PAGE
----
Military Program Aims to Build a Pharmacy in
(Not on) the Body

Adam Marcus

July 15, 2022

A staff sergeant steps onto a C-130 transport plane from Travis Air Force Base in Northern California, joining nearly 100 other fighters on a 13-hour flight to a US military base in South Korea.

As the jumbo jet roars into the sky, she touches a button on a small wristband strapped unobtrusively to her left arm.

Hormones flood into her blood stream. Within minutes, she is asleep, as are the rest of her platoon, who have performed the same brief gesture. Shortly before landing, the devices on their wrists will activate again, only this time, instead of promoting sleep, the surge of chemicals will clear the fog of jet lag by resetting their circadian rhythm to match the local time. When the soldiers arrive at their destination, they will be rested and mission ready.

If this scene sounds like what might wind up on a cocktail napkin after a bibulous party at the Pentagon — in a sense that's true.

The technology — or something quite like it — is being developed by academic scientists in the United States working with the Defense Advanced Research Projects Agency, an arm of the US Department of Defense known for its high-tech, and often fantastical, ambitions. Notable spin-offs of DARPA projects include the internet, global positioning satellites, even Apple's digital assistant Siri. 

The vision of the program, called ADAPTER (short for ADvanced Acclimation and Protection Tool for Environmental Readiness), is to create the equivalent of a smart thermostat for the body that knows when to make you hotter or colder before you're even aware the temperature is changing. Except in this case, the device doesn't regulate heat; instead, it acts as a miniaturized pharmacy that can be programmed to control a range of physiologic activity. 

Although the primary applications are military, the goals of ADAPTER have clear implications for civilians, said Paul Sheehan, PhD, a Harvard-trained physical chemist who oversees the $61 million program. 

The two targets of the initiatives — traveler's diarrhea and sleeping problems — have bedeviled soldiers for as long as humans have taken up arms against each other.

Sleeping Away Readiness

Sleep can be notoriously hard to come by in the military. The lack of slumber can significantly degrade performance, particularly if the disruptions become routine.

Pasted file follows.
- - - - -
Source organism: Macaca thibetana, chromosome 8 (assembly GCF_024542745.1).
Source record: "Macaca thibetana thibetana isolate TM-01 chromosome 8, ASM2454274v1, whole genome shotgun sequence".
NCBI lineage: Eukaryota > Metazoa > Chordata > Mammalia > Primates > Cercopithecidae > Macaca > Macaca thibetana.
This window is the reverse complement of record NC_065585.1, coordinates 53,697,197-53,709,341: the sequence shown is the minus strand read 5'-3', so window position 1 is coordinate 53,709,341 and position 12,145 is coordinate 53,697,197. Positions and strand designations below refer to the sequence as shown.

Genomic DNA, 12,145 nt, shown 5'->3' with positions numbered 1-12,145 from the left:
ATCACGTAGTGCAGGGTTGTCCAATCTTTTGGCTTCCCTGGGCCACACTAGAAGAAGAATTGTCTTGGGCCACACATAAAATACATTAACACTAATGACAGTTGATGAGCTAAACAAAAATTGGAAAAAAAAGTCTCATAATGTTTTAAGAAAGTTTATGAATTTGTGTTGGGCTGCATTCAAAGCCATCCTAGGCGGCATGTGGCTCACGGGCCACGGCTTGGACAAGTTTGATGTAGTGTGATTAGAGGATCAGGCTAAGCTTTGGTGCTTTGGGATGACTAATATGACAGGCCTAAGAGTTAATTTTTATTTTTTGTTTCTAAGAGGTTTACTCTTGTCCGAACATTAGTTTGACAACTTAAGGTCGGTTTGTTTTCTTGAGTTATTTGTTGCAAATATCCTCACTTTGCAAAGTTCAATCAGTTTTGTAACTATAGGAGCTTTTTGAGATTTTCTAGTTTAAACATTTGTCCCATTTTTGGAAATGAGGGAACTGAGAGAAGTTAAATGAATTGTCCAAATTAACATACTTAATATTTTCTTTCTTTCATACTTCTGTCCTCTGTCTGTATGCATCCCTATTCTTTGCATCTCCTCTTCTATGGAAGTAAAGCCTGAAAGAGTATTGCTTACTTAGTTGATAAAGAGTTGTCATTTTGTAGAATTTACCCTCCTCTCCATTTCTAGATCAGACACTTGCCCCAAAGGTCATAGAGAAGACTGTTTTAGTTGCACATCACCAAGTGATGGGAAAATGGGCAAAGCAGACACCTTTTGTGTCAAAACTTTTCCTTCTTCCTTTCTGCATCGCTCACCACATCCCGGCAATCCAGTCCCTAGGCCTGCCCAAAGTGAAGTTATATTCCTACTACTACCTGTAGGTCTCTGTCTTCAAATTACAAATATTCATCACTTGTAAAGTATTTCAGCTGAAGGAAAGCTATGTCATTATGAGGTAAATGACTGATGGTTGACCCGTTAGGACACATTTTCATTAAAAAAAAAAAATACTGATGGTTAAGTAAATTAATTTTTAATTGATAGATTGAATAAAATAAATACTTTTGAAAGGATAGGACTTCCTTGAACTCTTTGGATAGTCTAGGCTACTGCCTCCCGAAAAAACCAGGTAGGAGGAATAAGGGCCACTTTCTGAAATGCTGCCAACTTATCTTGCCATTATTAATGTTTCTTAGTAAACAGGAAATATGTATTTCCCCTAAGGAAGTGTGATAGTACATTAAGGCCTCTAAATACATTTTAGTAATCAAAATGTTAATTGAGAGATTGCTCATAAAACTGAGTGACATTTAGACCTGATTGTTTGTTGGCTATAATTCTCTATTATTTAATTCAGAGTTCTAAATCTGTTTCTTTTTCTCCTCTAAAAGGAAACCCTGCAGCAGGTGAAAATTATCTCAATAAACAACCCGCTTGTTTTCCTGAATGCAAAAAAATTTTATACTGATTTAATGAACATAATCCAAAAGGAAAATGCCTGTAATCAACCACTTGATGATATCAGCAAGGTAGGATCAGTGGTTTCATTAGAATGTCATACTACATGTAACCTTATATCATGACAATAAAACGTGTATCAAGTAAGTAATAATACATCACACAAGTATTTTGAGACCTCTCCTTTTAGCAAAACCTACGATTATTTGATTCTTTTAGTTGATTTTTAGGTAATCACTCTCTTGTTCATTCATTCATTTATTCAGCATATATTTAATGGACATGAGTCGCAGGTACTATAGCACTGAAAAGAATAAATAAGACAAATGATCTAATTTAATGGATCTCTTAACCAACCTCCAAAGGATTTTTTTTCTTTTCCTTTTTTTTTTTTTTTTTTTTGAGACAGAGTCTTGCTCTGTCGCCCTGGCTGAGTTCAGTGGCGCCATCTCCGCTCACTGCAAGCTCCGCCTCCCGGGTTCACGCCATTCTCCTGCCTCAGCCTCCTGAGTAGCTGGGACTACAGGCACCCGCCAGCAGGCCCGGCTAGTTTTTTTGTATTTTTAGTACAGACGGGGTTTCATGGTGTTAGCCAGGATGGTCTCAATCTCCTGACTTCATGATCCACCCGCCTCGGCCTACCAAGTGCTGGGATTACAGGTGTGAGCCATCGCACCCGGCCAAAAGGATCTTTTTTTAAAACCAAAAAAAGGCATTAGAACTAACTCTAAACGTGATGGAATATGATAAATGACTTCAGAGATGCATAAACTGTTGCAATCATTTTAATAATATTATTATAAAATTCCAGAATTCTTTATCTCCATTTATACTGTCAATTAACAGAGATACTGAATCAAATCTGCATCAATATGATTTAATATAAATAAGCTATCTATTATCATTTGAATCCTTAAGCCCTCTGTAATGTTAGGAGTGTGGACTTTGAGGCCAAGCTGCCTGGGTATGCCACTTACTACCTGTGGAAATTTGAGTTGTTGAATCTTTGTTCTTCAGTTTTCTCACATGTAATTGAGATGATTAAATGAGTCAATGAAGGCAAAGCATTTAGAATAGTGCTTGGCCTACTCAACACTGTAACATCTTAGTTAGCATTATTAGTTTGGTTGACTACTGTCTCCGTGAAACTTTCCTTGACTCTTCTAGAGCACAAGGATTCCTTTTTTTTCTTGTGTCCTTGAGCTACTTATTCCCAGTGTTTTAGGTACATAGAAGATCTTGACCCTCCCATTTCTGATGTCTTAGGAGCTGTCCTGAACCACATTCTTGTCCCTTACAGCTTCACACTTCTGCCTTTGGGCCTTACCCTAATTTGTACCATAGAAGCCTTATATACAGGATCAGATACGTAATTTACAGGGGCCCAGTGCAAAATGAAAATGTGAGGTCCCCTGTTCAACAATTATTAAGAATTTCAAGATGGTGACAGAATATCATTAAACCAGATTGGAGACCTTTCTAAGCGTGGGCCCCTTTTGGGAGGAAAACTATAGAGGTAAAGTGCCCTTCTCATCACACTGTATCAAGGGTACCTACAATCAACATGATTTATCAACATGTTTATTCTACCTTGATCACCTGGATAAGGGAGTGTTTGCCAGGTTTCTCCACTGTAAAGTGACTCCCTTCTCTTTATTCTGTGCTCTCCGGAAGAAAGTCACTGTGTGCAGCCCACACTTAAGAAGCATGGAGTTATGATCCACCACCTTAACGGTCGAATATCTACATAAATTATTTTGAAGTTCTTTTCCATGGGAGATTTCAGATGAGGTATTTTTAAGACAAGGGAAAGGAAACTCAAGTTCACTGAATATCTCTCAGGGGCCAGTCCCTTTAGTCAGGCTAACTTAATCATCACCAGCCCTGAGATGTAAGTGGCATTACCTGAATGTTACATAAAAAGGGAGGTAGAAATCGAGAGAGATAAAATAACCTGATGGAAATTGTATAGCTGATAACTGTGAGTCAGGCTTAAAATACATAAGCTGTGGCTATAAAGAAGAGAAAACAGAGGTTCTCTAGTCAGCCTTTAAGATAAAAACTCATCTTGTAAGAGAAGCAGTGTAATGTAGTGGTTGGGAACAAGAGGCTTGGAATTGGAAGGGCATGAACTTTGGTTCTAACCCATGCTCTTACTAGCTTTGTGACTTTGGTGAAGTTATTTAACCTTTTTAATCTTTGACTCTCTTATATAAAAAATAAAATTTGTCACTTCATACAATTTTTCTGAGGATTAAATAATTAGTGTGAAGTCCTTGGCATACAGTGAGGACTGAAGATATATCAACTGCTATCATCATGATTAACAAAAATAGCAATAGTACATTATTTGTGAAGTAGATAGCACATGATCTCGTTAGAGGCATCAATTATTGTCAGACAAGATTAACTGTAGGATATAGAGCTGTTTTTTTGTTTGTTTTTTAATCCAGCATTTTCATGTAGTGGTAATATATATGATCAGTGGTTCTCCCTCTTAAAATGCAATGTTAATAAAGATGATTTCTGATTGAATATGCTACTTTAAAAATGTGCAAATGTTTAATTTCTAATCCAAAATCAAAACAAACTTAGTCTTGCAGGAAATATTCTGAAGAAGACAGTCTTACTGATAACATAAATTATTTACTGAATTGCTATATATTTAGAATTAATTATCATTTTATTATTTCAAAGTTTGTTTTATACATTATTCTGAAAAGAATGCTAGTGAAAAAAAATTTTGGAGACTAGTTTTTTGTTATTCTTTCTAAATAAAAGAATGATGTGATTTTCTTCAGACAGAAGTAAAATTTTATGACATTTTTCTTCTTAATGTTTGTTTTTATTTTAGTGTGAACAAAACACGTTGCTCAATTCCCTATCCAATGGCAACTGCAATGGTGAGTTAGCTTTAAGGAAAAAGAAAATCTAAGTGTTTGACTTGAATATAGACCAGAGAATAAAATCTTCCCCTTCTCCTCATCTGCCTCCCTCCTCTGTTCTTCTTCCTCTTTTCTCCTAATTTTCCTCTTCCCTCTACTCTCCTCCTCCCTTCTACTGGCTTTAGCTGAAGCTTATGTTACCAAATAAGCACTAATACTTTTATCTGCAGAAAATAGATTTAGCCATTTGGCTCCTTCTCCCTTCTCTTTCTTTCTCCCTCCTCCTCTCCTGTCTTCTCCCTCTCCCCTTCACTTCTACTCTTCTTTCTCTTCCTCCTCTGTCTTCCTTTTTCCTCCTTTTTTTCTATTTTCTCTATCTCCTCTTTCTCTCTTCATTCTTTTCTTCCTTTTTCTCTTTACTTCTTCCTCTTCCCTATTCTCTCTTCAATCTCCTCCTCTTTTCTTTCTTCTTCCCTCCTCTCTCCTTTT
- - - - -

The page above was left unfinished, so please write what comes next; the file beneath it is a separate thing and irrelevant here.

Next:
"You want everyone to work at their maximum capabilities," Sheehan said. During the 1996 summer Olympics, a German national team scrambled by jet lag struggled for 2 weeks to recover its pre-travel level of performance. "Warfighters are athletes," he said. "It's a matter of life and death; they're constantly struggling to get that quality sleep."

Dr Alberto Salleo

At Stanford University in California, Alberto Salleo, PhD, chair of the Department of Materials Science and Engineering, heads a team of researchers who are creating an implantable pouch filled with cells capable of secreting melatonin that, when stimulated by electrical signals, will release the hormone into the body.

"The most innovative aspect of the system is that the cells produce the hormone on demand," Salleo said. "They're not your body's cells," he added. "In our case, they're from rats." 

The melatonin the rats produce works just as well in humans as our own version of the substance. Salleo's group — which includes scientists from the University of Vermont and Columbia University — has been working on ways to keep those cells, which they've harvested from the pineal glands of the rodents, alive in a hospitable jelly of chemicals.

Meanwhile, they're also working on a sensor that can continuously monitor levels of melatonin so that the device knows precisely where in the circadian cycle the bearer is at a given moment, and when to alter the cycle. 

The pouch itself is a particular challenge. It must be able to sit safely under the skin and be responsive to electrical signals. But the biggest hurdle is that the pouch must also have openings that are large enough for melatonin to escape, but small enough to prevent the infiltration of immune cells that might destroy the hormone factory inside.

The entire apparatus must be about a half-inch in size, weigh at most 10% of the rat host, and have safety features that allow it to be disabled should something go awry. 

More than 15 months into the effort, the group has a line of cells that can produce melatonin in a lab dish but not in the pouch. 

As currently designed, the device probably isn't likely to be consumer friendly. "But the components — the sensor and the electronics — are the important thing and they could be part of a consumer product," he said.  

Salleo's interest in the ADAPTER project stemmed from his earlier efforts to build biological sensors for various small molecules, particularly cortisol — the stress or "fight or flight" hormone. Eventually, he said, work on the DARPA initiative could incorporate his previous studies. The end product could modulate a broad range of biologically important substances.

"Imagine if you know your body is telling you that your level of stress is too high. What could you do to reduce it?" he said. "The idea that you can sense a panel of small molecules and then act on the physiology is very exciting for personalized medicine."

Dion Khodagholy, PhD, associate professor of electrical engineering at Columbia University, New York City, said the program could help lead to improvements in artificial organs and implantable medical devices, such as the artificial pancreas for people with diabetes and deep-brain stimulators used to treat Parkinson's disease.

In the case of the stimulators, for example, although the devices work well for a while, over time the brain forms scars that weaken the effectiveness of the treatment.

"Being able to have an implantable device with engineered cells that secrete relevant neuromodulators such as dopamine on demand would really advance this type of therapy," Khodagholy said. A similar strategy might also help patients with epilepsy, for whom release of inhibitory biomolecules such as GABA may be able to block seizures when delivered to the pathologic tissue, he added.